I figured the department thought I was not smart enough to balance coursework and a teaching appointment, but they clearly needed a Black person, so they were taking it easy on me.
Sadly, I internalized my role as the Black mascot. I studied nonstop trying to prove to everyone I would still be admitted had I not been Black, which just added more strain on my physical and mental health. By the end of my second year, the microaggressions and racial tensions had almost finished erasing the fact that I had completed my bachelor’s degree in three years, was accepted to multiple Ph.D. programs, and accepted an offer from a private institution, which provided full funding for seven years.
Owning Your Space
The catalyst came when I overheard a peer explain to someone else that our department generally offers fellowships to the applicants they wanted the most. It was then that I realized I was given a fellowship my first year as an extra incentive to accept the department’s offer, not as a supplement because the department thought I was incompetent. I was furious at myself for allowing others to make me feel undeserving when I should have known I was desired. It should have been obvious to me that the work I invested in my academics was worthy of reward, especially because I am a woman of color. Women of color have never not put in more than the necessary labor, so why wouldn’t I be compensated for being me?
Making Space for Others
Locating the agency in my identity gave me the energy and confidence to leave the toxic environment I was in, and transfer to the University of Texas at Austin (UT Austin). I entered my second Ph.D. program prepared to own the spaces my race and gender had granted me access to. With the support and resources offered to me at UT Austin, I have been able to disrupt the exclusionary spaces that serve to suppress identities, voices, and contributions belonging to women of color.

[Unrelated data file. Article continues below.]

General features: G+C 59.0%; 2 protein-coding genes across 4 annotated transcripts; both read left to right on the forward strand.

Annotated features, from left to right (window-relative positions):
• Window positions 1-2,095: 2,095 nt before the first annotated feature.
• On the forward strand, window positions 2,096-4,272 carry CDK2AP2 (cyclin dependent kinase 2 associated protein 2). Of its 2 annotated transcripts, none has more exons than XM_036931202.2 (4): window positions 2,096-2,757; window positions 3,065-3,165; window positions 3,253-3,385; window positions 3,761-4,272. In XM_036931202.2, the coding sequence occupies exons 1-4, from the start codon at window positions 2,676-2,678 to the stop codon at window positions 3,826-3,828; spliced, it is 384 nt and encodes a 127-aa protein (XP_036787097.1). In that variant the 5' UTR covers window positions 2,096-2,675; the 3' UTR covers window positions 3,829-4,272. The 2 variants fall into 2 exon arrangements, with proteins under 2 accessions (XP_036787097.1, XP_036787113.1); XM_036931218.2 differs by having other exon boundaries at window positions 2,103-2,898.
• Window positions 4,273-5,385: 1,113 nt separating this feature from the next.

I came into my own in the field by becoming comfortable with my own identity and the power that comes with it. I now use my scholarship to stretch out our society’s narrow notions of motherhood so that Black and Brown mothers receive the acknowledgment they deserve. I use my pedagogy as a tool to expose my students to marginalized voices, which in turn influences my students to dismantle the ideologies suppressing them. I use my service to expand my institutional resources to communities who too were told they don’t belong here. And I do these things through my diversity offers.
I came into my own in the field by becoming comfortable with my own identity and the power that comes with it.
The next time someone offers you a diversity [insert title] you take it. Use that resource to build a name for yourself. Use that knowledge to help you heal. Use that platform to make yourself visible. And when people attempt to belittle you by saying, “you are only here because you are a woman of color,” you assert, “of course I am here because I am a woman of color. How else did you think we would get anything done?”
JWells is a Ph.D. candidate at the University of Texas at Austin. Her research applies ethnographic and archival methods to investigate the writing practices of marginalized mothers. She is particularly interested in understanding how the relationship between intersectionality, literacy normativity, and justice impact one’s ability to mother. Learn more about JWells at jwells3.com.